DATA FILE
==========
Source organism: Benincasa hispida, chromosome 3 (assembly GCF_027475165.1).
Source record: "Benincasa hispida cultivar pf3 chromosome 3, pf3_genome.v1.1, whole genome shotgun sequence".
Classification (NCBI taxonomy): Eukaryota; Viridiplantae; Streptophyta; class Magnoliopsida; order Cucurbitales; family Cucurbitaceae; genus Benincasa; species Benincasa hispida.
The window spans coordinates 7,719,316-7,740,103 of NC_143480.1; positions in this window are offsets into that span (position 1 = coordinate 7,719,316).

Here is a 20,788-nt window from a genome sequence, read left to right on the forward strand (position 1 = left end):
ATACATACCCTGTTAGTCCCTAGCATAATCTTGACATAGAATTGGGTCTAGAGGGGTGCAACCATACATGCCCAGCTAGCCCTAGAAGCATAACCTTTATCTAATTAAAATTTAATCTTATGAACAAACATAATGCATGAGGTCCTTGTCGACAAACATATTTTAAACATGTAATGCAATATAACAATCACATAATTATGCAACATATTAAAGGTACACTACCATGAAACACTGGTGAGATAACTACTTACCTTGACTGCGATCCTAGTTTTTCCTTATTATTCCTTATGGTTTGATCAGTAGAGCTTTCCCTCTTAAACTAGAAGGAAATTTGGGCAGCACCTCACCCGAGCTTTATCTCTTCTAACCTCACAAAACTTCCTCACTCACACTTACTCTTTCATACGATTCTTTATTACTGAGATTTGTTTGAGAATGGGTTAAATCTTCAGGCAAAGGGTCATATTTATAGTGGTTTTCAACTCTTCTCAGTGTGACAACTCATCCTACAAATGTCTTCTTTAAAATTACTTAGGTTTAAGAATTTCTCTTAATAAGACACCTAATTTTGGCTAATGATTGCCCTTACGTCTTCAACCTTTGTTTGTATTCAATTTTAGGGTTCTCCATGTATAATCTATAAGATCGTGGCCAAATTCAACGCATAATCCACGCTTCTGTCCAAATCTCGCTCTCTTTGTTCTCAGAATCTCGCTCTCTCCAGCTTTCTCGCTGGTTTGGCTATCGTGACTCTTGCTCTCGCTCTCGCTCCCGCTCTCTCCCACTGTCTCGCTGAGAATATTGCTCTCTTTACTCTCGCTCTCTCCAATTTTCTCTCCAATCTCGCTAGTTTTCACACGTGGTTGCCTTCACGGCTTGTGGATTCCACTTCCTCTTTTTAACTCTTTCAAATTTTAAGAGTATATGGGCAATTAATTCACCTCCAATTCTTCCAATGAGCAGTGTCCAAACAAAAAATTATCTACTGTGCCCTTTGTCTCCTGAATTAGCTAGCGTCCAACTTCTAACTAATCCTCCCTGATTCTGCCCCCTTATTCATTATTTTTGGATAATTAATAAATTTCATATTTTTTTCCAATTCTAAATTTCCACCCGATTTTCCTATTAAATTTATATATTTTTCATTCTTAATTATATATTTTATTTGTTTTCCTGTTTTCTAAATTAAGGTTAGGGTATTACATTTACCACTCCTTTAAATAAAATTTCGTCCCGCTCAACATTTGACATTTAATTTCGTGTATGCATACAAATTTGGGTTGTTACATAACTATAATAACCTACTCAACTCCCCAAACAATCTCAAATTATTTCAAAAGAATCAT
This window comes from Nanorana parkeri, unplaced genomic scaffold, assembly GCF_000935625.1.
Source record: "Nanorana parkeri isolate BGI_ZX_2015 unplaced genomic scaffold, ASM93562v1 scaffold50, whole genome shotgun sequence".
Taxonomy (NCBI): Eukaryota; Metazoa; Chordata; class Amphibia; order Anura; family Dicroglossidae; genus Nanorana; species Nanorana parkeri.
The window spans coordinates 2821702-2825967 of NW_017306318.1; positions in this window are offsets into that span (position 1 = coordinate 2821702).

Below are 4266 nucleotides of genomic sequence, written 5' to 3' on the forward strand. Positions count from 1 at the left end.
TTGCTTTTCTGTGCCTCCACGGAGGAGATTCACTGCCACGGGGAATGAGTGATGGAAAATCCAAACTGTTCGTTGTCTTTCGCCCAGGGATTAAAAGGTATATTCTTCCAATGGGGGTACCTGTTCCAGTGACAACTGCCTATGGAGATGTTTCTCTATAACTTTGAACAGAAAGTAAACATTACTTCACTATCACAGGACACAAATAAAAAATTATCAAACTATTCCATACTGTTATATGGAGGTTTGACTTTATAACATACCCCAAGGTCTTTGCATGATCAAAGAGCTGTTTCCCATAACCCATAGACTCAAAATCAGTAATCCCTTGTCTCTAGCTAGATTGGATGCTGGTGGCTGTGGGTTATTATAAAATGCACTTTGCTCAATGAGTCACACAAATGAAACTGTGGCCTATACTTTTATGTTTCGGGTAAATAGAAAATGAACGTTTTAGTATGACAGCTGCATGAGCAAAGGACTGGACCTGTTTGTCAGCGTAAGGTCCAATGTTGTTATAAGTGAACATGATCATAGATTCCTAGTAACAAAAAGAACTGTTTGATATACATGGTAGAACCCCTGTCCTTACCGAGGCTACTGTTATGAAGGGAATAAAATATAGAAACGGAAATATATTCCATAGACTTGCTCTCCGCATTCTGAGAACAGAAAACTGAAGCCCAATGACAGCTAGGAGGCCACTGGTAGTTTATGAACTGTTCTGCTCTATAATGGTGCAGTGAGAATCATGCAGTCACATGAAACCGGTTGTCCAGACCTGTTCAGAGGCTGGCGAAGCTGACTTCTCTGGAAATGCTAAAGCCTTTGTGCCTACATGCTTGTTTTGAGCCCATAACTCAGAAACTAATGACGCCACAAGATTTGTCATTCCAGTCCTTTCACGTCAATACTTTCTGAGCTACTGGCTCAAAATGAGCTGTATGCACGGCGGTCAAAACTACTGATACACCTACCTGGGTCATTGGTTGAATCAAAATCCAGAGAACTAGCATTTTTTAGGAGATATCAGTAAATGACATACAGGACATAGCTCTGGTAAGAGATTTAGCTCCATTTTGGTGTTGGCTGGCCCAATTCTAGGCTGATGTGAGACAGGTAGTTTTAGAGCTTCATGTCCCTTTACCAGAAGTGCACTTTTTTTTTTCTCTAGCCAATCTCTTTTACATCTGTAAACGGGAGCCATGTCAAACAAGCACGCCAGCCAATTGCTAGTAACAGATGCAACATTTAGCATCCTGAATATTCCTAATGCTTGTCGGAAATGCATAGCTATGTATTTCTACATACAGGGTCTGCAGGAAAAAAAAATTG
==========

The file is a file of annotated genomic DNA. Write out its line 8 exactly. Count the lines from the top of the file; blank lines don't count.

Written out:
Source record: "Nanorana parkeri isolate BGI_ZX_2015 unplaced genomic scaffold, ASM93562v1 scaffold50, whole genome shotgun sequence".